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The information and advice offered on this page is based on my own experience with WCB, as well as that of other injured workers and advocates I've consulted. In concluding there are distinct patterns in the way claims are adjudicated, I feel compelled to share this information/advice with other WCB claimants. I recommend you obtain a copy of your claim file, and that you determine the following:

 

  • Is there any file documentation that would suggest a WCB adjudicator (Case Manager, Voc. Rehab. Specialist, etc.) has abused his or her authority while handling your claim?

WCB would have injured workers believe that civil suits against its employees are not permitted by the courts. This is completely untrue.

 

It’s a little known fact that any WCB adjudicator that abuses his or her authority can be sued for damages for “Abuse of Public Office”. Rather than go into details here, readers will find information regarding this type of suit (including court rulings) on a stand-alone website I published here.

 

 

  • Has WCB deemed you fit to return to work? Are you still medicated with narcotics, muscle relaxants, or antidepressants for the effects of your work injury? Do these medications cause impairing side effects?

Under Occupational Health & Safety legislation, employers and workers alike are required to practice proper due diligence in the workplace at all times. Workers impaired by medication can be a danger to themselves and to others and as such, have no place on any jobsite. Moreover employers can be held liable for any and all injuries resulting from such impairment, and can be subject to serious penalties, or worse, criminal charges.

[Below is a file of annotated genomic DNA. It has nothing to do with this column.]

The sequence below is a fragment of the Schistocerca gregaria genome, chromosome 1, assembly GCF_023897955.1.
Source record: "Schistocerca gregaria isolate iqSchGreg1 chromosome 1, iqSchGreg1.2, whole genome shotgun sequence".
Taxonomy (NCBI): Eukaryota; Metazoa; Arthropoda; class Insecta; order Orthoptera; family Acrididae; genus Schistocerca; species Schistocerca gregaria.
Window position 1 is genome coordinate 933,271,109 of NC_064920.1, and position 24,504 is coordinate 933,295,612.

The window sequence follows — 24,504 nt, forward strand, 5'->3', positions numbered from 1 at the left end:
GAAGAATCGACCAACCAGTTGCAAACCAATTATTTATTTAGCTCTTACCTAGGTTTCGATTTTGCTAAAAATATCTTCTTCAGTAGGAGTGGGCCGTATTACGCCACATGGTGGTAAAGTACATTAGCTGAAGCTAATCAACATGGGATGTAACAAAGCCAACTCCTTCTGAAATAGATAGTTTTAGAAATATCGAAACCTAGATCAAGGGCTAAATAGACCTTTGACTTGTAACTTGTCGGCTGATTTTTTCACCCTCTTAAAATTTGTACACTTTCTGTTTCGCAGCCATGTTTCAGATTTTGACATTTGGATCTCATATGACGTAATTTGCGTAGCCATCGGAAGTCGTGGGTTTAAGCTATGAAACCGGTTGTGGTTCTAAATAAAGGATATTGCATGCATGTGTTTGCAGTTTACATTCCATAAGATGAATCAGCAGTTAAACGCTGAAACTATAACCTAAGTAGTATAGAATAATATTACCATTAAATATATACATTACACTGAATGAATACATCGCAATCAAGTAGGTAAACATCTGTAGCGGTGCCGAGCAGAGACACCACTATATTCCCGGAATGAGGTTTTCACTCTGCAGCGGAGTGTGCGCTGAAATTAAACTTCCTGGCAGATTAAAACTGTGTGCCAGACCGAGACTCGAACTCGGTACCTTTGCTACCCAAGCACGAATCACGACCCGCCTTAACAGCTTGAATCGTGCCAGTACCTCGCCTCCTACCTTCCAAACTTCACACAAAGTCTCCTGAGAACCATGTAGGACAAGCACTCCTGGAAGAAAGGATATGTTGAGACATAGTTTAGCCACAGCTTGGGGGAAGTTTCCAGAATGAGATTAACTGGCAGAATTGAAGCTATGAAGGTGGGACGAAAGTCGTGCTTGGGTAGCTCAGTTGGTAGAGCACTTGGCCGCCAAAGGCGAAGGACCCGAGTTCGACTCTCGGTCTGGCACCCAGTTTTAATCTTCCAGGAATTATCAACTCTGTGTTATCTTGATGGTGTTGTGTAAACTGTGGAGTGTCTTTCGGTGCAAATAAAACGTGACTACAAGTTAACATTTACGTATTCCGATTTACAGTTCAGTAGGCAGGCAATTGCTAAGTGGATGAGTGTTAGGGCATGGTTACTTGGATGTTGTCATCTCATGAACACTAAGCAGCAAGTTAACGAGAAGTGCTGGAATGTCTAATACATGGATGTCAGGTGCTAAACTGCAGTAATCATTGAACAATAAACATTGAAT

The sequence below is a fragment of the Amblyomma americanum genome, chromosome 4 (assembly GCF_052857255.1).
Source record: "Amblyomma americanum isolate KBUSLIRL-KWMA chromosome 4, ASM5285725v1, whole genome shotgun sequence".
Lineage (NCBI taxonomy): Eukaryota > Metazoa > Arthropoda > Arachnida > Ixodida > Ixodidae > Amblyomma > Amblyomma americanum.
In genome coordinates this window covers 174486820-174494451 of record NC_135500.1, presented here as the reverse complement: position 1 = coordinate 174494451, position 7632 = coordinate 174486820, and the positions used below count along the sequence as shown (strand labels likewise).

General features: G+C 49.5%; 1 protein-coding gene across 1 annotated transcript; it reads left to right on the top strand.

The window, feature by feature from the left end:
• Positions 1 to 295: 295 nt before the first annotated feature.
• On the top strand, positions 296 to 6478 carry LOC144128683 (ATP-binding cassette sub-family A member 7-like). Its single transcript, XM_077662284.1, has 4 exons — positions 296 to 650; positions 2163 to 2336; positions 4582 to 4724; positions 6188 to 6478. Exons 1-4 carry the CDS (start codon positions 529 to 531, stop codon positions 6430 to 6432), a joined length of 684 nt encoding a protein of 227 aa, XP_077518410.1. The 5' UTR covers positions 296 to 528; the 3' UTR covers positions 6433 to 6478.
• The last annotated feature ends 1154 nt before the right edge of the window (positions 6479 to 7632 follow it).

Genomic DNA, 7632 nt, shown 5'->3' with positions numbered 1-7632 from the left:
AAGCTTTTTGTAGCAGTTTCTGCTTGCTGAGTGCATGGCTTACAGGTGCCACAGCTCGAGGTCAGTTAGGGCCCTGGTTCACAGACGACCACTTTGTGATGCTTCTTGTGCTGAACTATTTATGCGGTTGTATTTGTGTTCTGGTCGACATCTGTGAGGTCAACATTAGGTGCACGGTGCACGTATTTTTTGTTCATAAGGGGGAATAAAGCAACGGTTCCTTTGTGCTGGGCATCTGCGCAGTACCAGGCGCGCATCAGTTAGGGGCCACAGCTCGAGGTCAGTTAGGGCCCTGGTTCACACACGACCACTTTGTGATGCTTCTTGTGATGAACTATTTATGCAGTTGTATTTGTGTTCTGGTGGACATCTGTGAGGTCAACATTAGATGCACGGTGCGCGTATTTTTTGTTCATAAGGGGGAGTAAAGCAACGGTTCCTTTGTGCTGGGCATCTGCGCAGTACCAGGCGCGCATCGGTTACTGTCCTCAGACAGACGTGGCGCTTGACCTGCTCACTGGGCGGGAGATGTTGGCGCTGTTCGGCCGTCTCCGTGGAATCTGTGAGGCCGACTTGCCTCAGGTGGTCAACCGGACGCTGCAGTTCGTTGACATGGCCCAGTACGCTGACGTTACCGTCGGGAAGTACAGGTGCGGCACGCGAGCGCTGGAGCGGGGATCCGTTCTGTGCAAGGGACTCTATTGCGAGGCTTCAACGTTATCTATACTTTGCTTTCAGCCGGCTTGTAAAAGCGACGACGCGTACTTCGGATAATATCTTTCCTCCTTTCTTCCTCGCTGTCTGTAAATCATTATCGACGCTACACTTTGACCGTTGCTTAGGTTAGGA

Given employers cannot employ workers impaired by medication, clearly WCB has no right deeming these workers “fit” to return to work. However, like other WCB practices described on this page, an appeal will likely be needed to remedy the situation. If you’re a worker in this situation, you’ll find additional information on this subject here.

 

 

  • Has your physician and/or specialist provided sufficient medical evidence, and do their reports adequately support your claim?

If not, then you should present these concerns to your physician(s) in writing, requesting any additional information you feel is needed.  Keeping in mind that all inquiries should be medical in nature, your requests should be as clear and concise as possible and presented in a cordial, professional manner. If indeed you receive information that is significant to your case, submit both request and response to your Case Manager for consideration. On the other hand  if your physician feels that he/she is unable to offer additional information in this respect, all is not lost (read on). 

 

Even if your physician provides additional information there is always the very real possibility of it having no affect on the Board’s decision. In this situation you should seriously consider locating, and presenting “peer-reviewed” evidence that supports your physician’s opinion. The following is a brief description of what peer-reviewed medical articles are, and their importance/value:

 

“Peer-reviewed medical articles, and the peer-reviewed medical journals that publish them, are important to ensure the integrity of the entire body of medical research. Health care professionals and pharmaceutical companies that deliver new treatments and remedies to the public also rely upon the process in their work to administer and develop new treatments.

 

The system for assessing the quality of research before it is published means that experts (or peers) other than the authors of a paper, check manuscripts for validity, significance and originality as well as clarity. Editors of medical journals draw on a large pool of suitable experts, respected researchers, scientists and practitioners with strong technical and scholarship credentials, to scrutinize papers before deciding whether to publish them.”

 

Source: patientINFORM.org

 

In short, “Peer-reviewed” medical journal articles pretty much have the last word in medical evidence. While the Board is at liberty to accept the opinion of a WCB doctor over that of a claimant’s physician, it is extremely difficult for the Board to do this when the opinion of the claimant's physician is supported with peer-reviewed evidence. The more peer-reviewed evidence a claimant presents, the more difficult this becomes.